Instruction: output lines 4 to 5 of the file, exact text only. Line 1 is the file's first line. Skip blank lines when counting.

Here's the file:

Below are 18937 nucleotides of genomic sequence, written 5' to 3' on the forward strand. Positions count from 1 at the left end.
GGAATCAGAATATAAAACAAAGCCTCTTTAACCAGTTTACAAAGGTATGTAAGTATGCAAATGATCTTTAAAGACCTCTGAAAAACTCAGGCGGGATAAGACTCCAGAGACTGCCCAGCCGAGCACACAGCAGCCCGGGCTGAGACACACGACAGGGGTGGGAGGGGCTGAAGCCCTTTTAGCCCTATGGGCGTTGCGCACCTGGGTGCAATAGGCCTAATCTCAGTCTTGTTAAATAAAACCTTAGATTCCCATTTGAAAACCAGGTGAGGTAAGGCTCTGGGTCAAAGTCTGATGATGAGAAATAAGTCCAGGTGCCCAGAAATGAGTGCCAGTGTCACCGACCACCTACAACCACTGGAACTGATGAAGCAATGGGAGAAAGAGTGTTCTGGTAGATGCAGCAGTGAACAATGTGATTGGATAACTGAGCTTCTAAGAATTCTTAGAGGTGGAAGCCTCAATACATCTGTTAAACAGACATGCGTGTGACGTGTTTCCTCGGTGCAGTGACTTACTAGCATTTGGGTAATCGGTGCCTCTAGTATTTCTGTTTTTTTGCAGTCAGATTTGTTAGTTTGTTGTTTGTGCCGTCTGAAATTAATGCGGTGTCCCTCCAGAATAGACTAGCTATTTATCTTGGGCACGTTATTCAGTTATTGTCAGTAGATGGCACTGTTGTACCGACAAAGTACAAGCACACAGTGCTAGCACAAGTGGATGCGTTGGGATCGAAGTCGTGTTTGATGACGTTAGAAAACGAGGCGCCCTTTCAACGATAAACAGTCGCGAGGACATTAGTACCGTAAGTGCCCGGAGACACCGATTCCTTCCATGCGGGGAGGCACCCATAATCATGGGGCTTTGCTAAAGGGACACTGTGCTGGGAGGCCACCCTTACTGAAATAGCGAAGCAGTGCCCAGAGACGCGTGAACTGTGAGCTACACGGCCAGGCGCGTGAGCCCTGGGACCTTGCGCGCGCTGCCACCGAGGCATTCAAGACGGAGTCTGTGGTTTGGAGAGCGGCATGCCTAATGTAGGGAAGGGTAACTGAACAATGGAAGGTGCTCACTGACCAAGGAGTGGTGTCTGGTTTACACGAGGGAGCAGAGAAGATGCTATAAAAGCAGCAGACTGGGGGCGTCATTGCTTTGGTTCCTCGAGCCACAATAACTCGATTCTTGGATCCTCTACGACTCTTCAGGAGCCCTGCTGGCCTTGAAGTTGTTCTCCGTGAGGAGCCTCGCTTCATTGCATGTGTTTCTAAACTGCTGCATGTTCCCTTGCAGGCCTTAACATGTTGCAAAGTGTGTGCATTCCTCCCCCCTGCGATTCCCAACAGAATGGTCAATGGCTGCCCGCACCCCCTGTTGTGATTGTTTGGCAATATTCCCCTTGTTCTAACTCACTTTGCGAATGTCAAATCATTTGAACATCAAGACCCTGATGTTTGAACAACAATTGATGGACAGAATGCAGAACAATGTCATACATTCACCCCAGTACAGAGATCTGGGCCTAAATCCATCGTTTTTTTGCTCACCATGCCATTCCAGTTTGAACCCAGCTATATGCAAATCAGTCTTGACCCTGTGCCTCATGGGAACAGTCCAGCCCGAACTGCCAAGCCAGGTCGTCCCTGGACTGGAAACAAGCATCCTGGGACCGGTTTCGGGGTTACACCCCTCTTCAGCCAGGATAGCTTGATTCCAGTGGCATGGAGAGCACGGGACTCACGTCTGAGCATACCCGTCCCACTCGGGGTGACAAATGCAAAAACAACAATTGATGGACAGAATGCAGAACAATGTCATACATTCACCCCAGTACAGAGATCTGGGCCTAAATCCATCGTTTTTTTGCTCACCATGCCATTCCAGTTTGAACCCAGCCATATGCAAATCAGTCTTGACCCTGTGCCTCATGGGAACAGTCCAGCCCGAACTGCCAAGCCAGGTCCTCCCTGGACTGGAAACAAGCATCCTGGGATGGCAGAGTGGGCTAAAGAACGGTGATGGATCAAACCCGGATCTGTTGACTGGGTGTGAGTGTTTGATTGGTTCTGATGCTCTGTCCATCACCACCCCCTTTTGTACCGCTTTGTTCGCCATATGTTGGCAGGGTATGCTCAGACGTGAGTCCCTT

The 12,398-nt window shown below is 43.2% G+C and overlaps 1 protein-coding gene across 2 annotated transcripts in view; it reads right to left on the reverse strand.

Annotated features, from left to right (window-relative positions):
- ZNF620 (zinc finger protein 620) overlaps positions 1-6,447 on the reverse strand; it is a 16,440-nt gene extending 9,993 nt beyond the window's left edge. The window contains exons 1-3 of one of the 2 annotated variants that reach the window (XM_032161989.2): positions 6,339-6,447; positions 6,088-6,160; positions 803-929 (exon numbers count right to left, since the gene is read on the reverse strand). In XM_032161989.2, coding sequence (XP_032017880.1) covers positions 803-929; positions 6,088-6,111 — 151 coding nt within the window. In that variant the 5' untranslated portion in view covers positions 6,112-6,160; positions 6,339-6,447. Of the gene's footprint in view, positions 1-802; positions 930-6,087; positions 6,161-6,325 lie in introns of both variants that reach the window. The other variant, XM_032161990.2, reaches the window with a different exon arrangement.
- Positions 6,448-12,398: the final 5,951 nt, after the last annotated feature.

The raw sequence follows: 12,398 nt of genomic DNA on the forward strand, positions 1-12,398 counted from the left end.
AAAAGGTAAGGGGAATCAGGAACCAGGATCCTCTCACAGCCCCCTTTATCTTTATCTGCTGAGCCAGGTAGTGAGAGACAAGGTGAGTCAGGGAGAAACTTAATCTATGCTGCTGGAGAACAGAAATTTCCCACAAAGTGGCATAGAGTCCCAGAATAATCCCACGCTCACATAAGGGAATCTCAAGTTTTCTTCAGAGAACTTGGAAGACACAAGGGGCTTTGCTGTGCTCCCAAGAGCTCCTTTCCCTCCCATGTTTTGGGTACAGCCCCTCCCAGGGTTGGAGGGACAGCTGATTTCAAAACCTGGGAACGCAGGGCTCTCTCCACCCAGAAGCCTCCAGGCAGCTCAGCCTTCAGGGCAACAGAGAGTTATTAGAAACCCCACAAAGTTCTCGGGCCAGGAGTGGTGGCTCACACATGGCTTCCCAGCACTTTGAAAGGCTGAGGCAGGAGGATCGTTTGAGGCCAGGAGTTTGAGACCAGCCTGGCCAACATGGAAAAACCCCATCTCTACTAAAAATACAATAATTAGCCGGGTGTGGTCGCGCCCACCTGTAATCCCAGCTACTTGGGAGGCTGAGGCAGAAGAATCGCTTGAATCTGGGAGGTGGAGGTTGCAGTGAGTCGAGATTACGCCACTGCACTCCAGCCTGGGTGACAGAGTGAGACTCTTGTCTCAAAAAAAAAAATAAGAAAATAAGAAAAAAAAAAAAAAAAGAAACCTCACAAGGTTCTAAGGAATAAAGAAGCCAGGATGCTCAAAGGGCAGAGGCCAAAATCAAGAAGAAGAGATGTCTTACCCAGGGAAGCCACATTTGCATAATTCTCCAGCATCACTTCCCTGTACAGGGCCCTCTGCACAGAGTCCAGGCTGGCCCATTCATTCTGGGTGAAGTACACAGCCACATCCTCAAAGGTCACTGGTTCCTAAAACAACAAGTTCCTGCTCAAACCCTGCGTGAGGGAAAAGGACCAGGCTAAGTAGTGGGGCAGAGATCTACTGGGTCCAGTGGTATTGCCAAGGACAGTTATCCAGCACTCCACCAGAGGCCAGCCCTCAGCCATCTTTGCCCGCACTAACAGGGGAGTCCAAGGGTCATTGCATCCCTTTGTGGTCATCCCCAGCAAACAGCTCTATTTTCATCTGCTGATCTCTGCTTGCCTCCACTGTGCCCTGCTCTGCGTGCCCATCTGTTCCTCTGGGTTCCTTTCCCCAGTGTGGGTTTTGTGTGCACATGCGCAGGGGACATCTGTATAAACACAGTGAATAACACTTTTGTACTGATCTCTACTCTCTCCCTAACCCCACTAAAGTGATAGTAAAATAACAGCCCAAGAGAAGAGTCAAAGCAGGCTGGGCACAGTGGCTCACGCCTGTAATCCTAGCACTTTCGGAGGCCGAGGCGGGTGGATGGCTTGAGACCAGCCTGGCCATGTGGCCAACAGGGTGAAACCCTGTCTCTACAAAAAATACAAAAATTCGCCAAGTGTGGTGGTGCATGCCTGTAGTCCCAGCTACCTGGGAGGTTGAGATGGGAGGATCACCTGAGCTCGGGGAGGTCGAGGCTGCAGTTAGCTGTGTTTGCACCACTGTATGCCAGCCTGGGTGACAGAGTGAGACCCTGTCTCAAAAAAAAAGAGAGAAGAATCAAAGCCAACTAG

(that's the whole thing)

Annotated features, from left to right (window-relative positions):
- ZNF620 (zinc finger protein 620) overlaps positions 1-6,447 on the reverse strand; it is a 16,440-nt gene extending 9,993 nt beyond the window's left edge. The window contains exons 1-3 of one of the 2 annotated variants that reach the window (XM_032161989.2): positions 6,339-6,447; positions 6,088-6,160; positions 803-929 (exon numbers count right to left, since the gene is read on the reverse strand). In XM_032161989.2, coding sequence (XP_032017880.1) covers positions 803-929; positions 6,088-6,111 — 151 coding nt within the window. In that variant the 5' untranslated portion in view covers positions 6,112-6,160; positions 6,339-6,447. Of the gene's footprint in view, positions 1-802; positions 930-6,087; positions 6,161-6,325 lie in introns of both variants that reach the window. The other variant, XM_032161990.2, reaches the window with a different exon arrangement.